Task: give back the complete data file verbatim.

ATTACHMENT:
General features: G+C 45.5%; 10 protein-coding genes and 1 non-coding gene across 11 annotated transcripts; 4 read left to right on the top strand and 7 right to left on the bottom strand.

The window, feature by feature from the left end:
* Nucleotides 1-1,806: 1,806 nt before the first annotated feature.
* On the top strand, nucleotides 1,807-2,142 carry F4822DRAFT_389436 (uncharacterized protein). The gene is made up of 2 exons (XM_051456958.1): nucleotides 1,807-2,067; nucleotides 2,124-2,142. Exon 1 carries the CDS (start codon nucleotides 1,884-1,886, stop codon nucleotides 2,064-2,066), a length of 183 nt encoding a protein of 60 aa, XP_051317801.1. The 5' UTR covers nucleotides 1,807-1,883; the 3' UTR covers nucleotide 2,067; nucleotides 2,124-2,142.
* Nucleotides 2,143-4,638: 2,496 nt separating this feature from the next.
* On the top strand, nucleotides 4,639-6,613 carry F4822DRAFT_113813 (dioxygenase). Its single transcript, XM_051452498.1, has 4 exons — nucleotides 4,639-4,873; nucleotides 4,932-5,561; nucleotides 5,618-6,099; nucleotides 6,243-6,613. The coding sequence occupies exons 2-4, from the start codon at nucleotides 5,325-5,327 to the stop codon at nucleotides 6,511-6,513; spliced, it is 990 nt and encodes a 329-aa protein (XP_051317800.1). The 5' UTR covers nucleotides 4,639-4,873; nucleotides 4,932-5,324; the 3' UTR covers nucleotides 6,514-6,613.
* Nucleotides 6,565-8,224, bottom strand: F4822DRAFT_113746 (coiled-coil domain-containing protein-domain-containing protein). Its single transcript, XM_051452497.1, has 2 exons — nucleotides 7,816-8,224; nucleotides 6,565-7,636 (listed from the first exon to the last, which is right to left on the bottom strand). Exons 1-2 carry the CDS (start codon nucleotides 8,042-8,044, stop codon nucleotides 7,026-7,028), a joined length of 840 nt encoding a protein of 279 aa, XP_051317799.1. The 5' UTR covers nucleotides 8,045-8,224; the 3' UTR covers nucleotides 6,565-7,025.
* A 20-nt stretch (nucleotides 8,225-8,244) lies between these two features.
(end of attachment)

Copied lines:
General features: G+C 45.5%; 10 protein-coding genes and 1 non-coding gene across 11 annotated transcripts; 4 read left to right on the top strand and 7 right to left on the bottom strand.

The window, feature by feature from the left end:
* Nucleotides 1-1,806: 1,806 nt before the first annotated feature.
* On the top strand, nucleotides 1,807-2,142 carry F4822DRAFT_389436 (uncharacterized protein). The gene is made up of 2 exons (XM_051456958.1): nucleotides 1,807-2,067; nucleotides 2,124-2,142. Exon 1 carries the CDS (start codon nucleotides 1,884-1,886, stop codon nucleotides 2,064-2,066), a length of 183 nt encoding a protein of 60 aa, XP_051317801.1. The 5' UTR covers nucleotides 1,807-1,883; the 3' UTR covers nucleotide 2,067; nucleotides 2,124-2,142.
* Nucleotides 2,143-4,638: 2,496 nt separating this feature from the next.
* On the top strand, nucleotides 4,639-6,613 carry F4822DRAFT_113813 (dioxygenase). Its single transcript, XM_051452498.1, has 4 exons — nucleotides 4,639-4,873; nucleotides 4,932-5,561; nucleotides 5,618-6,099; nucleotides 6,243-6,613. The coding sequence occupies exons 2-4, from the start codon at nucleotides 5,325-5,327 to the stop codon at nucleotides 6,511-6,513; spliced, it is 990 nt and encodes a 329-aa protein (XP_051317800.1). The 5' UTR covers nucleotides 4,639-4,873; nucleotides 4,932-5,324; the 3' UTR covers nucleotides 6,514-6,613.
* Nucleotides 6,565-8,224, bottom strand: F4822DRAFT_113746 (coiled-coil domain-containing protein-domain-containing protein). Its single transcript, XM_051452497.1, has 2 exons — nucleotides 7,816-8,224; nucleotides 6,565-7,636 (listed from the first exon to the last, which is right to left on the bottom strand). Exons 1-2 carry the CDS (start codon nucleotides 8,042-8,044, stop codon nucleotides 7,026-7,028), a joined length of 840 nt encoding a protein of 279 aa, XP_051317799.1. The 5' UTR covers nucleotides 8,045-8,224; the 3' UTR covers nucleotides 6,565-7,025.
* A 20-nt stretch (nucleotides 8,225-8,244) lies between these two features.